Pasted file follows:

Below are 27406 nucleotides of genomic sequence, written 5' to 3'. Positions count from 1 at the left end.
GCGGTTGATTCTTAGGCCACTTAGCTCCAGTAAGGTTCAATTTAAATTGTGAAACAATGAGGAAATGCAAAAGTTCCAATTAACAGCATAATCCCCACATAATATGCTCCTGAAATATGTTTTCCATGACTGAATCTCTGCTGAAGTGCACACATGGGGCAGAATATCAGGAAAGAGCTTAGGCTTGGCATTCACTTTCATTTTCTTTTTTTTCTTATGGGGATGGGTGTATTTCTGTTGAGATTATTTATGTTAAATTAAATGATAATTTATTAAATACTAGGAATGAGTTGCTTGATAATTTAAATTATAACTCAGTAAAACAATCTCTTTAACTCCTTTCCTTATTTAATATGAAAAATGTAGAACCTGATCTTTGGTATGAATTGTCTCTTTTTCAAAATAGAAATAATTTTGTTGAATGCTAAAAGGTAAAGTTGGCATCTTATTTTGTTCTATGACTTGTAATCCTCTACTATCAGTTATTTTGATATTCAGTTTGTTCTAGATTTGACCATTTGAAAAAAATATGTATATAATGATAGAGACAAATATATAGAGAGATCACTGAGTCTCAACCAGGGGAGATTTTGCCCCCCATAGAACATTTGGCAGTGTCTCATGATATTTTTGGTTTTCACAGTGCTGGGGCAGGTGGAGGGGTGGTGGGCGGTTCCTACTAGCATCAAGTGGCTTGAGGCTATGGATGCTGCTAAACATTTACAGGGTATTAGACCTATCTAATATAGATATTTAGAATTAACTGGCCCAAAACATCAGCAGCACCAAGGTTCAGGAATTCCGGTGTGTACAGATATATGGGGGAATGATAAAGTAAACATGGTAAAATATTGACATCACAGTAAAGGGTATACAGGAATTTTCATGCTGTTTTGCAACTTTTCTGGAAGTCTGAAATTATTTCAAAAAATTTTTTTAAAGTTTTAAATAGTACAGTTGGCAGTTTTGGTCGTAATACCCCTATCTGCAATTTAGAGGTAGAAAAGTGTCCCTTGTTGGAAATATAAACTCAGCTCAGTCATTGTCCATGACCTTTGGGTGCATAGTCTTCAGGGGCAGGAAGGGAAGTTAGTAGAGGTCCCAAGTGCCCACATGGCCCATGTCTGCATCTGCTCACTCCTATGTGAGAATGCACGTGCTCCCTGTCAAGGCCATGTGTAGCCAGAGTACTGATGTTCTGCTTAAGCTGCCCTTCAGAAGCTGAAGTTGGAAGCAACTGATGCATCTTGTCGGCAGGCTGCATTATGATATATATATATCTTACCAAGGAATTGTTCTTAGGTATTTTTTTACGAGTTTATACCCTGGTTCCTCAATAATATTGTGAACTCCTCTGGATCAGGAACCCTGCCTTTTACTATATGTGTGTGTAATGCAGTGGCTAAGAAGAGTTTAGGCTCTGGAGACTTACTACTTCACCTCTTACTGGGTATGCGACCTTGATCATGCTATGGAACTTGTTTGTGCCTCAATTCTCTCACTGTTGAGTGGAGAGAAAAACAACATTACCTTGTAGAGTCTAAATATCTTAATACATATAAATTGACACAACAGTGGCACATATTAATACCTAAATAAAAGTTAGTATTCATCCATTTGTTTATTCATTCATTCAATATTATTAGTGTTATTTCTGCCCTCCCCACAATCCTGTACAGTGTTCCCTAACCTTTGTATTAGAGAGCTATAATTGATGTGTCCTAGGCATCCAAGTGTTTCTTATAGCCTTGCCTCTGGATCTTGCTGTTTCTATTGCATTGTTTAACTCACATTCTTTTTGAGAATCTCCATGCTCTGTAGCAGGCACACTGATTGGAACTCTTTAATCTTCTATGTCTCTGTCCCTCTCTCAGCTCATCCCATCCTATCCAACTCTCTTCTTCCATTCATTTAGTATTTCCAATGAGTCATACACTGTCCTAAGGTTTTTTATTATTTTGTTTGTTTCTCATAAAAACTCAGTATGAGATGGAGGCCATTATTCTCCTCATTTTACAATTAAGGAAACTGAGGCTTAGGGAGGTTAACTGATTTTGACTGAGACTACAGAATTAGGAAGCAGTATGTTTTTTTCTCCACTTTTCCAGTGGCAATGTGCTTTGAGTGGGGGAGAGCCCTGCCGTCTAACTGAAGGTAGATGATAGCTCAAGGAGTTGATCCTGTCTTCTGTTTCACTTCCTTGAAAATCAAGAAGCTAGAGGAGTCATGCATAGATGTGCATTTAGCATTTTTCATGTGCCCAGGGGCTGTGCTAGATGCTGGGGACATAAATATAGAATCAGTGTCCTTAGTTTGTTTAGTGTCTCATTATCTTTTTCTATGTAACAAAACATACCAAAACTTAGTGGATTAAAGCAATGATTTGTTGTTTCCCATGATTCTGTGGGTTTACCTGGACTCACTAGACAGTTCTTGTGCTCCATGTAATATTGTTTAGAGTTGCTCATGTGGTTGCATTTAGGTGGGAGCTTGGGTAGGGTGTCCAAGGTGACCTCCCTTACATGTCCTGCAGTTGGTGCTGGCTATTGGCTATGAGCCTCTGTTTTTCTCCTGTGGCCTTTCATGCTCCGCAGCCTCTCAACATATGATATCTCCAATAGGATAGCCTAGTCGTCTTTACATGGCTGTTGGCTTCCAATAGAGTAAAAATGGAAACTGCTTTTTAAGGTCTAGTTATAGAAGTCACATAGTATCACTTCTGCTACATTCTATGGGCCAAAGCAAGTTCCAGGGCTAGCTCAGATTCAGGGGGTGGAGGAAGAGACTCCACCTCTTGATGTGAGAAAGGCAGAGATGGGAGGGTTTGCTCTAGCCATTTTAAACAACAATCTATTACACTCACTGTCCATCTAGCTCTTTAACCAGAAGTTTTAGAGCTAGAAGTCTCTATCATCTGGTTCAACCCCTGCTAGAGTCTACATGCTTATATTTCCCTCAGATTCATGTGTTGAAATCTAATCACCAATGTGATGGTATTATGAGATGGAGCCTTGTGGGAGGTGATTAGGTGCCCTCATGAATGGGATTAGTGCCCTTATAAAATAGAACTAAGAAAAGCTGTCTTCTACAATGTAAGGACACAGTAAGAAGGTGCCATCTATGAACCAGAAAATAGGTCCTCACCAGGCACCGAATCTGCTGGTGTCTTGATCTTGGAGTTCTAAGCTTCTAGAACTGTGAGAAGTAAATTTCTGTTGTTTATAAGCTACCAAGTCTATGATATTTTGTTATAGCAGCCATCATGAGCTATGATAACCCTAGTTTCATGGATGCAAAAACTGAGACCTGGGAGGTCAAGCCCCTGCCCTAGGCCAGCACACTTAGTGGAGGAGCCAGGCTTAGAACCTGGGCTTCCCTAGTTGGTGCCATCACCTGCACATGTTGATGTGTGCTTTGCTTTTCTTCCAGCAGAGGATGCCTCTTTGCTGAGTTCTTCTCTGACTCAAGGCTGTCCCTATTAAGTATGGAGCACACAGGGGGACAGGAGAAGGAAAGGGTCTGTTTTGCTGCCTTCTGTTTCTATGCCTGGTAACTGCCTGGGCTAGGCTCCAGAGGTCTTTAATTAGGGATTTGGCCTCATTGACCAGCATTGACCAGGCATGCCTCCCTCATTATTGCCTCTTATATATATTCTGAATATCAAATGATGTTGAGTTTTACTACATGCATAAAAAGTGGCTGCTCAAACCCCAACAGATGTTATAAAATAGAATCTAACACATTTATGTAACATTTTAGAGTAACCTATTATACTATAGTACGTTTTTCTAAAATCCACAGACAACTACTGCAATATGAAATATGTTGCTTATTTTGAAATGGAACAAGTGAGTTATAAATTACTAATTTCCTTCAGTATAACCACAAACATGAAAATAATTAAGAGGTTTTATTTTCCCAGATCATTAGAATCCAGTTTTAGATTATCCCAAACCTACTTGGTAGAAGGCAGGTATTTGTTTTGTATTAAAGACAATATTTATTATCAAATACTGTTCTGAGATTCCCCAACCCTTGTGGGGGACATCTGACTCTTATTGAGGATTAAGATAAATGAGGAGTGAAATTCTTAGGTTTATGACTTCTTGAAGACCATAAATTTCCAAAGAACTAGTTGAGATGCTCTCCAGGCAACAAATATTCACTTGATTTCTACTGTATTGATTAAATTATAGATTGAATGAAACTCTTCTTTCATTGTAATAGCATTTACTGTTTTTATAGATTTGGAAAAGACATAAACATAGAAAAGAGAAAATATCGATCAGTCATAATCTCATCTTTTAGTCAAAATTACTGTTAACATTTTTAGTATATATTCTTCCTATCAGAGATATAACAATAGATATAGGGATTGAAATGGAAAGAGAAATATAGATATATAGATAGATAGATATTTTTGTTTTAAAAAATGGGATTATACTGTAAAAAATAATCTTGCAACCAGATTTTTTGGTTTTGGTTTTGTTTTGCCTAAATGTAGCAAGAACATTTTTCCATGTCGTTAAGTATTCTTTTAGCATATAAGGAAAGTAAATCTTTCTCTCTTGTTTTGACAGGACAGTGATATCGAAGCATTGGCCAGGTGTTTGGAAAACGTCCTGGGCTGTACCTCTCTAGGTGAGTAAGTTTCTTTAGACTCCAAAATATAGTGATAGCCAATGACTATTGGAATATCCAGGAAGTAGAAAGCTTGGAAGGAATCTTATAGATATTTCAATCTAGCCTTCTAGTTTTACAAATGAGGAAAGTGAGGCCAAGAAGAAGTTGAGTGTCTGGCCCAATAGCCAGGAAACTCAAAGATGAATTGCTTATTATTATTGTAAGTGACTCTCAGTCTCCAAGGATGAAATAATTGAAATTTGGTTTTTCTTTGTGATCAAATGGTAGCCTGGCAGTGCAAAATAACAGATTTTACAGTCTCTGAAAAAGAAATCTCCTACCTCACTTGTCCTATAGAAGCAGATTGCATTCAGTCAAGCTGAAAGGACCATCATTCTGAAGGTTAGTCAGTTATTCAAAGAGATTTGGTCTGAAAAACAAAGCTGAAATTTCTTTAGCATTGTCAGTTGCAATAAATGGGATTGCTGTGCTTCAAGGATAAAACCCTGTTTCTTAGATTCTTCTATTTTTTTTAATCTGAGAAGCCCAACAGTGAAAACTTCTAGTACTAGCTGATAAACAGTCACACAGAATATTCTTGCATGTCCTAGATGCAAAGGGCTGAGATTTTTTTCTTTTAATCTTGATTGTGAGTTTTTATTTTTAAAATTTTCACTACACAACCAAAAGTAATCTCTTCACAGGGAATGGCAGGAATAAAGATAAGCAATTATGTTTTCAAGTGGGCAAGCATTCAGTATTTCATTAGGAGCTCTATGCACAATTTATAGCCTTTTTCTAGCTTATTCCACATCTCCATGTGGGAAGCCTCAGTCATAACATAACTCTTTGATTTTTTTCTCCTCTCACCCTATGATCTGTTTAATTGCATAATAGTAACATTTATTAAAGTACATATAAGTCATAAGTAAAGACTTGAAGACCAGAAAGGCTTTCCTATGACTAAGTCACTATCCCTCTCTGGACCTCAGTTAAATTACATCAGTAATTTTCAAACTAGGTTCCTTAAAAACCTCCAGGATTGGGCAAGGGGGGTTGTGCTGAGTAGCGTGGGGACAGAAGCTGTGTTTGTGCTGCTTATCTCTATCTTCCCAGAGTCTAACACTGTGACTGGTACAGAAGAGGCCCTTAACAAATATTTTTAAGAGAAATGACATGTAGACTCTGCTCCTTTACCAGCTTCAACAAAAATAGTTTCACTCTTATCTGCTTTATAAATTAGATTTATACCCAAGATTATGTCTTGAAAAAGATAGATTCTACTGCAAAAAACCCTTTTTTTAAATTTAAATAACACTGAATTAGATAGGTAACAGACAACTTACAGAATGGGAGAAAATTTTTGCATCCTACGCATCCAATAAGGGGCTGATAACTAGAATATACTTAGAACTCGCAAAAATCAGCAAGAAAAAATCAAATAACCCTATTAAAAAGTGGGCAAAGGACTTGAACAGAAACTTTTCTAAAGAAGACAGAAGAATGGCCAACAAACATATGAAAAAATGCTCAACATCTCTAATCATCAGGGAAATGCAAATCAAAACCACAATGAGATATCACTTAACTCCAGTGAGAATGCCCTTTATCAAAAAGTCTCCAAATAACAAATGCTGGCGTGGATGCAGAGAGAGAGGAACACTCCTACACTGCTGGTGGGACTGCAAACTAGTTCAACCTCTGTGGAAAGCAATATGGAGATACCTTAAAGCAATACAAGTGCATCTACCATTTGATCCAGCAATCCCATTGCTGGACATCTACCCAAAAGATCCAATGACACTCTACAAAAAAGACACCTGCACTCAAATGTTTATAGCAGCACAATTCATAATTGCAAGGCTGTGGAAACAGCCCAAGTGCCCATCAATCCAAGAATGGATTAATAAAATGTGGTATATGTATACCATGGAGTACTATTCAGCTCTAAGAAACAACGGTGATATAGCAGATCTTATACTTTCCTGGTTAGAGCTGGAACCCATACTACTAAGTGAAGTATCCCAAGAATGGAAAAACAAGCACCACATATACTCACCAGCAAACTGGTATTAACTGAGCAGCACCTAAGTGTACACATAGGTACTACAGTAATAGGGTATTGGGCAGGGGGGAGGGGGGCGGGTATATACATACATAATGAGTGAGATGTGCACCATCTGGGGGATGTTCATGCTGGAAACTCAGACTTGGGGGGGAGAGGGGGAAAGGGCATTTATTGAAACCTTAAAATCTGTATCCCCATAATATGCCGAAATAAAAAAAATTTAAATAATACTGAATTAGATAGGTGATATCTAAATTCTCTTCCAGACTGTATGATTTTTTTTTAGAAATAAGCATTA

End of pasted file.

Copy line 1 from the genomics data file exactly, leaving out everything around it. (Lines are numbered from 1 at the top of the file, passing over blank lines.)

Below are 27406 nucleotides of genomic sequence, written 5' to 3'. Positions count from 1 at the left end.